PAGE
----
4 Ways to Avoid Burnout in 2018

As small group point people, we hit the ground running in January—getting new groups started, getting old groups started again, getting people signed up, and all the administrative tasks that go along with this. We think we will get to breathe once this is done, only to find that our to-do list is longer than ever.

If we’re not careful, we get caught up in this vicious cycle, moving faster and faster, until we reach a breaking point, and we become the ones in need of critical care, having burnt out.

What are some intentional steps that we can take to avoid burnout not only in 2018, but over the course of our life?

  1. Have your own community. This should go without saying, but the sad reality is, as pastors, staff, or key volunteers, it can be excruciatingly difficult to find a group where we are not seen in this role. That’s why so many of us have found Small Group Network Huddles to be so life-giving (see this post for someone’s firsthand account). We all need a place where we can be cared for and ministered to, instead of always doing it.
  2. Have a creative outlet. What activities bring you life? And are you actually engaging in them? For me, it’s cooking. I need to find times to be creative in the kitchen in order to replenish my soul. These outlets don’t need to be “spiritual,” but nor should it be an activity that leads to comatose states, like binge-watching Netflix.
  3. Guard your schedule. It can be hard to do this when meeting with volunteers who work 9-5 requires some creative scheduling. But we also typically know the rhythms and cycles of our church calendar. What are those weeks or months in your year that you know will require more from you? And what can you do to prepare beforehand and what can you do during to maintain your vitality? This might mean saying no to things and knowing your limitations. Don’t just guard your work schedule, equally, and probably with even more diligence, guard your schedule and time with your family.
  4. Take care of yourself spiritually, emotionally, and physically. Again I feel like I should know this, but being on staff full-time, being a husband, raising a toddler, and expecting child #2 this summer, these three items too often take a backseat. And I am sure I am not alone, and I don’t have any good answers. But for me, one way that I take care of myself spiritually has been in finding a spiritual director. I meet with him once a month, and he helps re-center me on where God is stirring in my own soul, in both the good and the bad. What are you going to do this year in these regards?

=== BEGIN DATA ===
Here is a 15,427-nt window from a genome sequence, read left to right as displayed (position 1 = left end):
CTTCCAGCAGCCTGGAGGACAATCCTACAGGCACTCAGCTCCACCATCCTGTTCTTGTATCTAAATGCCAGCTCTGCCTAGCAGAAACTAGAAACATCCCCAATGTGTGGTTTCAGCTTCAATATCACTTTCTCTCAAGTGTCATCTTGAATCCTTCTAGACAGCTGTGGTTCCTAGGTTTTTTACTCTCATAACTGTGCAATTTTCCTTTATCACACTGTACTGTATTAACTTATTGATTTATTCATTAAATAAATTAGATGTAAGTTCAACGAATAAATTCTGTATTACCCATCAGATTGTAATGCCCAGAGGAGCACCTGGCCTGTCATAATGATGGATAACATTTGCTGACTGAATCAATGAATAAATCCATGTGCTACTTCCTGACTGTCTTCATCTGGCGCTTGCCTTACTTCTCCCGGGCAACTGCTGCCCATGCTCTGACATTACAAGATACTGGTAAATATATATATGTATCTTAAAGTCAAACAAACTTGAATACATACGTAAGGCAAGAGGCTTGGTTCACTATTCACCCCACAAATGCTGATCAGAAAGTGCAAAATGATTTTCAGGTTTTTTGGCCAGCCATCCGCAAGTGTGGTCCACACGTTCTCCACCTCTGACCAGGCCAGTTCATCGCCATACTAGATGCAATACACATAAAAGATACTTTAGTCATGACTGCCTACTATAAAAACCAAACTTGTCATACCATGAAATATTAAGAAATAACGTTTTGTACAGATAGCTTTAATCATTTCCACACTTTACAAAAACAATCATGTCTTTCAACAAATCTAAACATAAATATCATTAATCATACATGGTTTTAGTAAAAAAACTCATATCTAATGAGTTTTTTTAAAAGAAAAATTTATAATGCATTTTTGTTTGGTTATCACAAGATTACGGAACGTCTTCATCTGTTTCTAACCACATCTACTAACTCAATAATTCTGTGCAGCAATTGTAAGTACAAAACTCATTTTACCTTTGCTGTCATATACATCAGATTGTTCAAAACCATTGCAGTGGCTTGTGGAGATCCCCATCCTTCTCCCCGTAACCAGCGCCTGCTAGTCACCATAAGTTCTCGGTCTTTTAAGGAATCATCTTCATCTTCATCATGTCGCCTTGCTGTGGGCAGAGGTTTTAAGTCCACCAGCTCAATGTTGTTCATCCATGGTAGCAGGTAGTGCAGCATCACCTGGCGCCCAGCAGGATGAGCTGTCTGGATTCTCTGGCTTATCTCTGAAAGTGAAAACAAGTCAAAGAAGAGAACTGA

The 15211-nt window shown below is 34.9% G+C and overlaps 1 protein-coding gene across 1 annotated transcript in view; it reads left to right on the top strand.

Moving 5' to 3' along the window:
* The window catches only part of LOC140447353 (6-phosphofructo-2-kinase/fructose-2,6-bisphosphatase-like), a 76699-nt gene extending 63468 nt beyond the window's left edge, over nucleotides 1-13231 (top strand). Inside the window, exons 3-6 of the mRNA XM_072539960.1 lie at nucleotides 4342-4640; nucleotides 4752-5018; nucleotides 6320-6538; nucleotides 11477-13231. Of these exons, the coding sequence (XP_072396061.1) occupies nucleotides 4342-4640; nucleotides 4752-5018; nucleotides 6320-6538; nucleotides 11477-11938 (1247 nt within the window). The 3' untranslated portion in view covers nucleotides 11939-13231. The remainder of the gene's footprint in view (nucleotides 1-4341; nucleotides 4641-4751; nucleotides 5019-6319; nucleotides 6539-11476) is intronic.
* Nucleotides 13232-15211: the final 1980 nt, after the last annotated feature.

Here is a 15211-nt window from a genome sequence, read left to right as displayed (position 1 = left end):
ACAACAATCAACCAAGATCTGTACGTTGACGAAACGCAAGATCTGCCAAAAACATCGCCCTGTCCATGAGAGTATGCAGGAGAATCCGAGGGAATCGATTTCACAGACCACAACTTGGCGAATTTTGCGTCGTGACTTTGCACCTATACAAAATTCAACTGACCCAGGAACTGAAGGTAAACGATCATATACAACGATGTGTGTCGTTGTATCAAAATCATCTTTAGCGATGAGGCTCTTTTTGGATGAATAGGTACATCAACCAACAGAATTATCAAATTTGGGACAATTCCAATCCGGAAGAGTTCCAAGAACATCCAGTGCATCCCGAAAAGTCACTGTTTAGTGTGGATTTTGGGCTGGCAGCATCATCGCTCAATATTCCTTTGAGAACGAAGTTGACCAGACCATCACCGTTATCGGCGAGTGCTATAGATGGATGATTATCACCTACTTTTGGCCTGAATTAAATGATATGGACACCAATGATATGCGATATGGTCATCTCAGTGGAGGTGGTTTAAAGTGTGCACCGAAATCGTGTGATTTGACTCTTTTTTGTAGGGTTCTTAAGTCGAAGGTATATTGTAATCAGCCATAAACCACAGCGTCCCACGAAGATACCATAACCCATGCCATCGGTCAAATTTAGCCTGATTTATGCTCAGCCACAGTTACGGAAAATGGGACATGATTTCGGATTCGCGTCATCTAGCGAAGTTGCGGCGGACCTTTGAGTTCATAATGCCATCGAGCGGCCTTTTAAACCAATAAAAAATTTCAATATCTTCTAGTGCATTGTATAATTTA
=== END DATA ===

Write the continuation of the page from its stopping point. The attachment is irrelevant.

Take your small group ministry to the next level by attending the “Lobby Gathering” 2018 in sunny Southern California March 13-15th! Register HERE!


If you are reading this blog, and you are beginning to notice the signs of burnout, or you have been there for months, but have not found someone to talk to, please reach out to the Small Group Network through the Huddle page. Or please contact your region leader (found here and scrolling down to the USA or International Regional leaders) and they can help point you in the right direction. The Small Group Network is not only great in sharing ideas, but in also caring for each other as real people with real issues.  


  • Andrew Camp

    Andrew Camp has an MA in Spiritual Formation and Soul Care from Talbot Seminary. He is also a professionally trained chef, most recently as the sous chef at Silver Restaurant in Park City, UT until it closed in 2015. Since then, he has served as the Spiritual Growth Pastor at Mountain Life Church in Park City. He and his wife, Claire, live just outside of Park City with their two young daughters, Hazelle and Hannah.

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Daniel Thomas

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Daniel serves as Executive Pastor at Community Church of Mountain City, TN.  Daniel and his family are on a mission to establish roots within their community, fight for peace and serve well.  He serves as our Connections Director in laying the groundwork for Circles. He loves great coffee and traveling with his wife Tia and two children, Deklan and Aden



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